Photo Credit: Win McNamee/Staff/Getty Images
On a cold November evening, my daughter and son sat on our living room floor making Rainbow Loom creations, talking about funny things they can do. Will, 8, wore an oversized Eagles Soar t-shirt with a Nike swish, a gift from the company to survivors of December 14, 2012.
It’s hard to believe that nearly one year ago, Will survived one of the most horrific school tragedies ever. His classroom was located directly across the hall from Victoria Soto’s classroom. The simplest choice of left versus right saved the lives of the children in his class. I often refer to it as being by the grace of God, which I truly believe -- but it has taken great effort to stop the self-chastising that came with that sentiment time and again.
Over the last year, I have spent a lot of time in this purgatory of gratefulness and beating myself up. It’s my personal yin and yang -- the balancing act that’s played out in my head.
But Will? Will is my inspiration. For someone who came so close to such horrific evil, and who lost so much that day, he’s come through it all with grace, strength and dignity. He openly spoke about the day from the get-go, telling me unimaginable details. And when he was ready, he asked to be allowed to stop talking about it and move ahead. I couldn’t have been prouder of him than I was in that moment.
Still, I watch him like a hawk and have enlisted the help of teachers, friends and family to keep an eye on him -- because as amazing as he’s been through all of this, I have to remain vigilant to ensure that he really is okay.
Over the last year, we’ve experienced so much. Emotionally ransacked, we’ve learned to find a new normal. We’ve come to healing milestones at different paces -- for example, my son was ready to stop talking about what happened long before I was. And we’ve learned that trauma comes differently to different people -- and that it sometimes impacts people we never imagined it would.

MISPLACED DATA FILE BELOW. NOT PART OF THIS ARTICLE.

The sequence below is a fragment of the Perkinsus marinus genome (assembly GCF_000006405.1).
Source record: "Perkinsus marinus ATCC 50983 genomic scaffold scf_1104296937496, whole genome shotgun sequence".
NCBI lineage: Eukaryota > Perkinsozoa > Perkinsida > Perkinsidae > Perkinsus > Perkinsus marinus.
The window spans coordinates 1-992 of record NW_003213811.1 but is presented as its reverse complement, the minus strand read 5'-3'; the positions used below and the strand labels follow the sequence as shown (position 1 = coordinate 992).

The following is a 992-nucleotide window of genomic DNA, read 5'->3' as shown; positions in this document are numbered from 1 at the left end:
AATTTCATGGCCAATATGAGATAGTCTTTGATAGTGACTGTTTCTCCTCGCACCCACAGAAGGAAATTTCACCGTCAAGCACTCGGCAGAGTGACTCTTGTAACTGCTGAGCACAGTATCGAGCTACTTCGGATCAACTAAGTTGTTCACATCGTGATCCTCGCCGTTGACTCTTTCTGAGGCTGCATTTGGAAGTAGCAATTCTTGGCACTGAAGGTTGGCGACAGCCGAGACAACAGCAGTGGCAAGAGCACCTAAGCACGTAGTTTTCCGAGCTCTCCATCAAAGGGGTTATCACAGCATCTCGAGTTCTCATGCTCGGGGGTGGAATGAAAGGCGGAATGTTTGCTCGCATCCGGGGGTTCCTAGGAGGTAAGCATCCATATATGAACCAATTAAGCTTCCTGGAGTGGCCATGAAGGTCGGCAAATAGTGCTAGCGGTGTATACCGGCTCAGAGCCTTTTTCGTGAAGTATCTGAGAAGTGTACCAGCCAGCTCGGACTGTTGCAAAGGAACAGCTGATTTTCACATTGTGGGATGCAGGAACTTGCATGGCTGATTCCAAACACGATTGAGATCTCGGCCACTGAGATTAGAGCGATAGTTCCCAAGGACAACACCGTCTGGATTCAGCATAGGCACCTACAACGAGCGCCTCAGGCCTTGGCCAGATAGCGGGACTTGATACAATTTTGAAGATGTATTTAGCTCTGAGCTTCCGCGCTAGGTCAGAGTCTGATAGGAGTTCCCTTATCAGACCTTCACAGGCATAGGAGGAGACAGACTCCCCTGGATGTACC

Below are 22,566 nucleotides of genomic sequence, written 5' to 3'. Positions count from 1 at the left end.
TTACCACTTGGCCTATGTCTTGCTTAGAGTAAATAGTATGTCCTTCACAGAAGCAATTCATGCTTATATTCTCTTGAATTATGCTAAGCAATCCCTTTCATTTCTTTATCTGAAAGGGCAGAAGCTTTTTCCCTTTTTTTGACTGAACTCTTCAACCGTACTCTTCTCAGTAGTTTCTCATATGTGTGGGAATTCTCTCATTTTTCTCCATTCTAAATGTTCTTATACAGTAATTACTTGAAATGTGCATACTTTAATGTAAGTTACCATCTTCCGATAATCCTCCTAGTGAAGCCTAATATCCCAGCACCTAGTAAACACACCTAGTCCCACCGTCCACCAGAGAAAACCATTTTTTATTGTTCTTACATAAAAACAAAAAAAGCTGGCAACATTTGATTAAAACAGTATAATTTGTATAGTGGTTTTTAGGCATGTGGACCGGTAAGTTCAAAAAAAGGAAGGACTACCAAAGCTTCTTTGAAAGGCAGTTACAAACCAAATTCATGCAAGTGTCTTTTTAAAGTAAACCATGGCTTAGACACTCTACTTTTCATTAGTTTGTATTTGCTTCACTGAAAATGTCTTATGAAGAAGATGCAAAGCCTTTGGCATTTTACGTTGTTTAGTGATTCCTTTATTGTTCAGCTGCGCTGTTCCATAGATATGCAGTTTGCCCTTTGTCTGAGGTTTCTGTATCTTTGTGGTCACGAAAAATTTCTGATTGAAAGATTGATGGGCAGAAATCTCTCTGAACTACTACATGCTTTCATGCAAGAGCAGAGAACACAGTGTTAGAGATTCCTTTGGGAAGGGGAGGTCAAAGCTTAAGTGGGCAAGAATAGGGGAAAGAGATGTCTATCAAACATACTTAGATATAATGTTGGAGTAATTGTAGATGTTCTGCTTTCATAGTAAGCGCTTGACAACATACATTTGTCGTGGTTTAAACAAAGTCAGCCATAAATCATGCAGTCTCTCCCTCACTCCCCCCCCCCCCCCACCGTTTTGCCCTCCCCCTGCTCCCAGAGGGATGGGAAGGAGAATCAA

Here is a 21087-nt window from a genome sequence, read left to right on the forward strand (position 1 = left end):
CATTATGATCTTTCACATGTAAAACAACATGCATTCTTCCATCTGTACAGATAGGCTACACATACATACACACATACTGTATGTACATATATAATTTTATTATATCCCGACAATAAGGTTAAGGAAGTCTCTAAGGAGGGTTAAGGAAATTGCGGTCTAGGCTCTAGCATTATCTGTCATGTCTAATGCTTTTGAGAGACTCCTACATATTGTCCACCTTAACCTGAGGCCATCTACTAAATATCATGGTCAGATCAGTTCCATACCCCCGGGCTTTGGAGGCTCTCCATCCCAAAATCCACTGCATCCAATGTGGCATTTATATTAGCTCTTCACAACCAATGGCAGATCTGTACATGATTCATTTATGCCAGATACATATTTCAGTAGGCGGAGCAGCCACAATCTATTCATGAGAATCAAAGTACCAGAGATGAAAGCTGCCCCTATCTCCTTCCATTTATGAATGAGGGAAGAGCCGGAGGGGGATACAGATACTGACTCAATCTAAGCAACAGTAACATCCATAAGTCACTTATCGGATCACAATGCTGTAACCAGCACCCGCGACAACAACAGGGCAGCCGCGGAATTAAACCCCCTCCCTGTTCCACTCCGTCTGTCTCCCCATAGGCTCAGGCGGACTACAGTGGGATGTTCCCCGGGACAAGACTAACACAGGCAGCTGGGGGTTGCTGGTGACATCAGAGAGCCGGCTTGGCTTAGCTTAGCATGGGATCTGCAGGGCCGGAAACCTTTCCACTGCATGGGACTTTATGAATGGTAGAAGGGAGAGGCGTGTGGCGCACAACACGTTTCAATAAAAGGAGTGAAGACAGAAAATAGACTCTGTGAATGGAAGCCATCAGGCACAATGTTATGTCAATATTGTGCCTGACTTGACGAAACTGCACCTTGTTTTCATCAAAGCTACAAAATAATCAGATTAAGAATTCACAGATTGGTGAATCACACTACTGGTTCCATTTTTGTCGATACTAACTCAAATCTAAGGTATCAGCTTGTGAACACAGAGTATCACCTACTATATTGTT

Perhaps the biggest surprise was that my daughter Paige, who is now 6, wasn’t immune to the trauma. Though she experienced it in an entirely different way than my son, she struggled with nightmares night after night -- a result of witnessing my sheer panic, horror and fright as I rushed to find Will and we searched for him among the shocked survivors. Over time, it’s subsided for her, but I never thought she would be as impacted as she was.
Alongside the emotions, so much good has come into our lives. As I look back over the last year, I am awestruck by the beautiful acts of kindness, consideration and care shown to our community during our darkest days. Almost immediately, a neighboring town offered up an unused school building to house our elementary school. Donations of toys, coats, backpacks, experiences and time poured in. And on a personal level, friends, colleagues and strangers filled my inbox with so many kind and generous thoughts.
But there is also the gritty underbelly of tragedies like this -- the conspiracy theorists, Westboro Baptist Church and others who come out of the woodwork, spewing hateful things. Bless the hearts of anyone who can truly believe that the whole ordeal was fabricated -- I envy their ignorance. As for those who ask where my God was that day, I know He was there -- and that the deranged individual with a gun was merely exercising free will in the worst possible way.
Nearly one year later, our community is still healing. One of the lessons I’ve learned is that recovery from something as horrific as this is a journey, not a destination. So, every day we move ahead a little, but we never forget how much was stolen from us that day -- the 26 innocent people, the sense of security, the innocence of childhood. I cannot promise my children that a tragedy like this won’t happen again, but I can promise to do my best to always protect them.
On the anniversary of that horrible day, skip the silence and instead act in love. Do an unexpected act of kindness, tell someone how much you love them, plan something fun and out-of-the-ordinary with your kids. Harness the gift of a new day and live your best life. Because in the end, you never know what day will be your last or the last of anyone dear to you.
Sarah W. Caron is a writer and mom of two.